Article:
Congo’s Bishops Urge President Kabila to Let Football Magnate Return After ‘Farce’ Conviction

Moise Katumbi, Congolese politician and chairman of football club TP Mazembe, joins members of the team in lifting the trophy after winning their fifth African Champions League title at the Stade TP Mazembe in Lubumbashi, the capital of Katanga Province in Congo, November 8, 2015. Kenny Katombe/Reuters

Congo’s influential Catholic bishops have called on the president to allow a popular football magnate, who is running in the country’s delayed presidential election, to return to Congo, dismissing criminal charges against him as a “farce.”

The confidential letter, sent by the Congolese bishops’ conference (CENCO) to President Joseph Kabila at the end of March and leaked to AFP Wednesday, addressed the situation of Moise Katumbi, a former ally of Kabila and ex-governor of one of the country’s largest and mineral-rich provinces.

Katumbi resigned from the president’s party in 2015 and announced in 2016 he would be running for the presidency. In June 2016, he was convicted in absentia of seizing a building that did not belong to him and sentenced to three years’ imprisonment, and he is awaiting trial on allegations of recruitment of mercenaries. Katumbi has described the charges as “entirely fabricated.”

Congo has sunk deeper into a political crisis since the country failed to hold scheduled elections at the end of Kabila’s mandate, which expired in December 2016. The Congolese government and the main opposition coalition, called Rassemblement, struck a deal on New Year’s Eve, which was mediated by CENCO, to hold elections in 2017 and appoint an opposition-selected prime minister.

But implementation has been slow and the bishops pulled out of mediation in March, citing a lack of progress. The opposition was also left rudderless by the death in February of Etienne Tshisekedi, who has led the main opposition Union for Democracy and Social Progress (UPDS) for more than three decades.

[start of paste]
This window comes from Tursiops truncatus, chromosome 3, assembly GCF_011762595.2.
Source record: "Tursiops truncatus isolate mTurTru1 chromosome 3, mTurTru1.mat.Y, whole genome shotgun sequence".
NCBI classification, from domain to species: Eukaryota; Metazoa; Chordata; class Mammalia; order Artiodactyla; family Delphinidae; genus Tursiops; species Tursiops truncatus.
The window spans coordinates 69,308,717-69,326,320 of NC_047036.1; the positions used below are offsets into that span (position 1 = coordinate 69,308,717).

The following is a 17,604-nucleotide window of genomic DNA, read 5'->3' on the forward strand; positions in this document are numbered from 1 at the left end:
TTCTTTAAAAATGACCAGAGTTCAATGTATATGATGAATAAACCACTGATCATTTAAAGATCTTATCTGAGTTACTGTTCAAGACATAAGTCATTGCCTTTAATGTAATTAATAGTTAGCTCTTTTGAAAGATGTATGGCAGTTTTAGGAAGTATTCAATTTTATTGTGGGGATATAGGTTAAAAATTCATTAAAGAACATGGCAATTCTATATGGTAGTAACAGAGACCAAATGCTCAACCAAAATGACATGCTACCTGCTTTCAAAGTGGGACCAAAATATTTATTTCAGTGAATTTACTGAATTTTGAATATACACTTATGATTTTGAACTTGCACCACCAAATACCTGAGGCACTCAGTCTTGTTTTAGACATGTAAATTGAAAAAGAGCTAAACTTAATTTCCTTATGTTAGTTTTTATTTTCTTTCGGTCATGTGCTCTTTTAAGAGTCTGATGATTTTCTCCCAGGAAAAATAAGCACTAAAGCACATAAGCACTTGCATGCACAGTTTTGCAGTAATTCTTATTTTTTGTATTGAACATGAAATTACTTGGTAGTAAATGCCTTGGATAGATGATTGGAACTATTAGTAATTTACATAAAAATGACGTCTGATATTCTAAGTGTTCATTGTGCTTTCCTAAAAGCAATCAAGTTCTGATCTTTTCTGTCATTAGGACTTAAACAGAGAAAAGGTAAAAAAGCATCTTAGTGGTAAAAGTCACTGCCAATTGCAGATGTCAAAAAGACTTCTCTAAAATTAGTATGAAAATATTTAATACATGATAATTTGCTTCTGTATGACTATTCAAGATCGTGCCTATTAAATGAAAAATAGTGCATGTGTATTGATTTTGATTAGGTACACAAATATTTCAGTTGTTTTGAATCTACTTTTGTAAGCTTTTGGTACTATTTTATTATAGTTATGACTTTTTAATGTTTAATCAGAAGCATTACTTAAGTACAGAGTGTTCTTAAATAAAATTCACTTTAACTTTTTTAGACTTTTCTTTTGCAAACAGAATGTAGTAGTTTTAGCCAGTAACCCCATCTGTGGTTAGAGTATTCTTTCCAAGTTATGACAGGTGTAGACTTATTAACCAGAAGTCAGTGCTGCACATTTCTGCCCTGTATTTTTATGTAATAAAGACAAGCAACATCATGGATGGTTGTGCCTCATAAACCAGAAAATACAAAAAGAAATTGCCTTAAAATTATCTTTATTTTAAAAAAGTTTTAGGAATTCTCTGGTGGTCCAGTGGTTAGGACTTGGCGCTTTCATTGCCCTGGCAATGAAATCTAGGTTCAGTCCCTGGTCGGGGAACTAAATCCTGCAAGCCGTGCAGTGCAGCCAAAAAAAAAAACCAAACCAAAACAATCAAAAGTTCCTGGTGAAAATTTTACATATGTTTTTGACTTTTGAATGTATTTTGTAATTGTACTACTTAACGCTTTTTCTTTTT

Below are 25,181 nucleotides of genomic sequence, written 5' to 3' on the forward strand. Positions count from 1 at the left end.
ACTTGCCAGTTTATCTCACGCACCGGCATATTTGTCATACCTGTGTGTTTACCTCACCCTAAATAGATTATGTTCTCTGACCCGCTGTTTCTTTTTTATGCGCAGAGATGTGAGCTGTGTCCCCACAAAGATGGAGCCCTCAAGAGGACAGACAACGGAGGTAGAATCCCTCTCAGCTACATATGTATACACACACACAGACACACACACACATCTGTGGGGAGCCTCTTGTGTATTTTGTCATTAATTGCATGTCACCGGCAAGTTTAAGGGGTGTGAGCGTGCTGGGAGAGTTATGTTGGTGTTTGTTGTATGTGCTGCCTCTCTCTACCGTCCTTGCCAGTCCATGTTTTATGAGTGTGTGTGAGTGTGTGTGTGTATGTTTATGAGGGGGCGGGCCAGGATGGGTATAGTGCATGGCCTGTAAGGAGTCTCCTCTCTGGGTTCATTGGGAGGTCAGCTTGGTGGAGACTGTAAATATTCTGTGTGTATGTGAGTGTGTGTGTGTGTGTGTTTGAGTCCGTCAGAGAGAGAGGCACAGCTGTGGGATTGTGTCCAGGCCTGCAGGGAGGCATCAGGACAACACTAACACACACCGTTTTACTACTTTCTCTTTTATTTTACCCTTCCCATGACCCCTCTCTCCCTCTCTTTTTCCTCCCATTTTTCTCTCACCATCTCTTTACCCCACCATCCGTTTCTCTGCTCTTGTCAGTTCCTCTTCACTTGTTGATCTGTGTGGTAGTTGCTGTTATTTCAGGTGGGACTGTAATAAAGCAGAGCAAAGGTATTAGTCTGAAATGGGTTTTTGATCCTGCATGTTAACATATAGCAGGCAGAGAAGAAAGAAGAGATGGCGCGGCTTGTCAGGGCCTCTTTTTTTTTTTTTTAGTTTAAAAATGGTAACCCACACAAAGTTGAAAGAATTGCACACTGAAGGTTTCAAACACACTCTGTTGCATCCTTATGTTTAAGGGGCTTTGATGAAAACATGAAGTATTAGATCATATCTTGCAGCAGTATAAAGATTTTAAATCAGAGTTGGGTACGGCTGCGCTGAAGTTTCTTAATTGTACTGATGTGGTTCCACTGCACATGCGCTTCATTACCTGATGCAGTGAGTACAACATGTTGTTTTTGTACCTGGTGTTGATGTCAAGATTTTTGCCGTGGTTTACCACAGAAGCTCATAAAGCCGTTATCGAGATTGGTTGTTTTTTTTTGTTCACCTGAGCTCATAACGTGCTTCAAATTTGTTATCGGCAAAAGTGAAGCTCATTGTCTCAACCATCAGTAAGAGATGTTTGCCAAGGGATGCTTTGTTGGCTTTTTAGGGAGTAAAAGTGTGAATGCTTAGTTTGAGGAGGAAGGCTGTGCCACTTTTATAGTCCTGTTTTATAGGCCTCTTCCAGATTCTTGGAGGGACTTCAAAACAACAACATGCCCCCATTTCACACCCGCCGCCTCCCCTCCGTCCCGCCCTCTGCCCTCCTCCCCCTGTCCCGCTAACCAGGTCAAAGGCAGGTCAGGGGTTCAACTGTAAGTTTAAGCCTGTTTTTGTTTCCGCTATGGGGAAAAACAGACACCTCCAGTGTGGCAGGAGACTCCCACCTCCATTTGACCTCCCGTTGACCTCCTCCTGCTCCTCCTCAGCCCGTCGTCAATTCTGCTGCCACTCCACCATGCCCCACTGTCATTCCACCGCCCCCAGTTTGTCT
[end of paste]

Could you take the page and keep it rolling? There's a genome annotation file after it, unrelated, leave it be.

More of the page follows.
In its letter, CENCO said that Katumbi should be allowed to return to Congo “as a free man and exercise his civil and political rights.” The bishops referred to the trial of Katumbi as a “purely political settling of scores” that had the sole goal of blocking his presidential ambitions.

Katumbi is widely regarded as one of Congo’s most well-liked politicians: An October 2016 survey by the New York-based Congo Research group found that he was the most popular presidential candidate, with 33 percent of respondents saying they would vote for him ahead of 18 percent for Tshisekedi and 7.8 percent for Kabila. Much of his popularity is derived from his role as chairman of TP Mazembe, the country’s most successful football club. The team has won Africa’s Champions League, the continent’s top title, five times—more than any other team except Egyptian giants Al Ahly.

The former mining magnate served as governor of Katanga from 2007; Katumbi built a reputation as an effective leader, rebuilding many of the province’s roads and increasing access to water. But he left Kabila’s ruling party in 2015, accusing the president of trying to stay in power beyond the 2016 elections.

Katumbi told The New York Times Thursday that he welcomed the bishops’ intervention and that he had “nothing to fear” in Congo and would return soon. But Katumbi has been absent from the country for over a year, and the Rassemblement coalition has appointed Felix Tshisekedi, the son of the late Etienne, as its leader in the meantime.

A spokesman for the Congolese government, Lambert Mende, told AFP that the bishops should address its requests in relation to Katumbi to the courts and not the president.

Kabila has been in power since 2001 and has now served the constitutionally-mandated two terms. Opposition politicians have accused him of trying to stay in power in order to change the constitution and run again for the presidency; the government has denied the accusations.

Around half of Congo’s 80-million plus inhabitants are Roman Catholic and the Catholic Church is seen as one of the few legitimate institutions in the country following decades of civil war. Pope Francis met with President Kabila at the Vatican in September 2016 and raised concerns with the Congolese leader about the deaths of protesters in the capital Kinshasa who had demanded that the president step down.

Source: newsweek